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Associations of Childhood and Adulthood Cognition with Bone Mineral Density in Later Adulthood: A Population-Based Longitudinal Study

Bendayan, R; Kuh, D; Cooper, R; Muthuri, S; Muniz-Terrera, G; Adams, J; Ward, K; (2017) Associations of Childhood and Adulthood Cognition with Bone Mineral Density in Later Adulthood: A Population-Based Longitudinal Study. Frontiers in Aging Neuroscience , 9 , Article 241. 10.3389/fnagi.2017.00241. Green open access

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Abstract

This study explores the association between cognitive ability in childhood and midlife and bone health outcomes in early old age; and the relationships of these bone measures with contemporaneous and subsequent cognitive ability in the MRC National Survey of Health and Development (NSHD). This British birth cohort assessed areal and volumetric bone mineral density (aBMD and vBMD) at age 60–64, derived from peripheral quantitative computed tomography and dual-energy X-ray absorptiometry, and cognitive performance from childhood to age 69, among 866 women and 792 men. Cognitive performance at age 15 was assessed using tests of verbal and non-verbal ability, and mathematics; and memory and search speed tasks were administered at ages 53, 60–64, and 69. Covariates included body size, pubertal timing, smoking, leisure time physical activity, socioeconomic circumstances and menopause timing. Multiple linear regression analyses showed that higher childhood cognitive ability was associated with higher hip aBMD, in women, and greater cortical and trabecular vBMD, in men. For women, there were positive associations between hip aBMD and total vBMD, and contemporaneous cognitive ability with associations also extending to subsequent cognitive ability for total vBMD. For men, some associations with trabecular and total vBMD emerged at ages 60–64 and 69 but only after adjusting for education, occupational class and health behaviors. Our findings highlight that higher cognitive ability in childhood is associated with BMD in early old age and these associations might be explained by social and behavioral pathways. The results suggest that individuals with greater cognitive ability in early life are more likely to engage in healthy behaviors (e.g., leisure time physical activity) in adulthood, which in turn are associated with greater BMD later in life. Associations between bone health and cognitive performance should be considered within a life course framework; and the potential role of smoking and physical activity should be addressed when advising adults at high future risk of osteoporosis and fracture.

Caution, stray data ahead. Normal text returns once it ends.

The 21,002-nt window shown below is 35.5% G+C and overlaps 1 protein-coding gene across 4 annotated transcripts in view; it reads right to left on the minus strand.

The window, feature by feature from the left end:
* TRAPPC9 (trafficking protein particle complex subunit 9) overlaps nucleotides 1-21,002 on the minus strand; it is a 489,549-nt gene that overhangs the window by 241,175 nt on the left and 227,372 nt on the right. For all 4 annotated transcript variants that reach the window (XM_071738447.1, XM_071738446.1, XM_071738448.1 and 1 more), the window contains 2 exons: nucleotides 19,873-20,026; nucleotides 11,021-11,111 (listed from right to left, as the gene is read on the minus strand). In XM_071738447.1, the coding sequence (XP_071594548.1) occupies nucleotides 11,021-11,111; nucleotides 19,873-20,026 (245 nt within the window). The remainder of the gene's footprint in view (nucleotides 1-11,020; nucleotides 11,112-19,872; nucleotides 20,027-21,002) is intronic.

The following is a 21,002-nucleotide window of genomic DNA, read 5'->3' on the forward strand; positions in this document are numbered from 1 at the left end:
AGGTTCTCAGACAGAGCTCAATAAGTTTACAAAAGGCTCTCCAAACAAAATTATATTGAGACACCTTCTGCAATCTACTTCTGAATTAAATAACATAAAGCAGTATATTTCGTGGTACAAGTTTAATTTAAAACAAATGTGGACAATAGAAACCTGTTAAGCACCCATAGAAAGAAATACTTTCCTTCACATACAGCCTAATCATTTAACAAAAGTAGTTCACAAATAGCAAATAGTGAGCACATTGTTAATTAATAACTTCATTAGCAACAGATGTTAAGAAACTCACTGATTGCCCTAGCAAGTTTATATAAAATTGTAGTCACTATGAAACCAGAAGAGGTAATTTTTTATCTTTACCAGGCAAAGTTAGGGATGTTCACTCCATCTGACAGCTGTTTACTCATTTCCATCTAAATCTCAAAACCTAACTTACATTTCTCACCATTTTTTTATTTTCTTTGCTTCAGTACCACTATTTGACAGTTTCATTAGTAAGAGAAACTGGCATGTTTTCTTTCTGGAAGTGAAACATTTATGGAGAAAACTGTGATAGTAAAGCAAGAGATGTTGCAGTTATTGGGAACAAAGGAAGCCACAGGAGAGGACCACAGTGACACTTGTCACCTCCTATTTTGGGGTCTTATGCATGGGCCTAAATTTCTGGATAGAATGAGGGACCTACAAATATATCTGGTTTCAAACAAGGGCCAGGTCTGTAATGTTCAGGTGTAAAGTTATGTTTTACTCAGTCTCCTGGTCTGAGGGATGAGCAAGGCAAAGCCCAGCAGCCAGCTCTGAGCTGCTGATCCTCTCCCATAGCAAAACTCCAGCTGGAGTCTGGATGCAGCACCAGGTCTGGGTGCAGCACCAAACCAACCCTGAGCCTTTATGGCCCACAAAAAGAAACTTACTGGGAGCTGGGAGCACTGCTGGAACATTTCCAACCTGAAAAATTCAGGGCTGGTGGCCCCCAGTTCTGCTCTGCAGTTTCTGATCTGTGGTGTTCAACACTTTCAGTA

Type: Article
Title: Associations of Childhood and Adulthood Cognition with Bone Mineral Density in Later Adulthood: A Population-Based Longitudinal Study
Open access status: An open access version is available from UCL Discovery
DOI: 10.3389/fnagi.2017.00241
Publisher version: http://doi.org/10.3389/fnagi.2017.00241
Language: English
Additional information: © 2017 Bendayan, Kuh, Cooper, Muthuri, Muniz-Terrera, Adams, Ward and Richards. This is an open-access article distributed under the terms of the Creative Commons Attribution License (CC BY). The use, distribution or reproduction in other forums is permitted, provided the original author(s) or licensor are credited and that the original publication in this journal is cited, in accordance with accepted academic practice. No use, distribution or reproduction is permitted which does not comply with these terms.
Keywords: Science & Technology, Life Sciences & Biomedicine, Geriatrics & Gerontology, Neurosciences, Neurosciences & Neurology, aging, bone health, bone mineral density, cognitive performance, life course, BRITISH BIRTH COHORT, EARLY OLD-AGE, OSTEOPOROTIC FRACTURES, HIP-FRACTURE, EXCESS MORTALITY, WOMEN, MEN, PHENOTYPE, RISK, LIFE
UCL classification: UCL
UCL > Provost and Vice Provost Offices > School of Life and Medical Sciences
UCL > Provost and Vice Provost Offices > School of Life and Medical Sciences > Faculty of Population Health Sciences > Institute of Cardiovascular Science
UCL > Provost and Vice Provost Offices > School of Life and Medical Sciences > Faculty of Population Health Sciences > Institute of Cardiovascular Science > Population Science and Experimental Medicine
UCL > Provost and Vice Provost Offices > School of Life and Medical Sciences > Faculty of Population Health Sciences > Institute of Cardiovascular Science > Population Science and Experimental Medicine > MRC Unit for Lifelong Hlth and Ageing
URI: https://discovery.ucl.ac.uk/id/eprint/1566403
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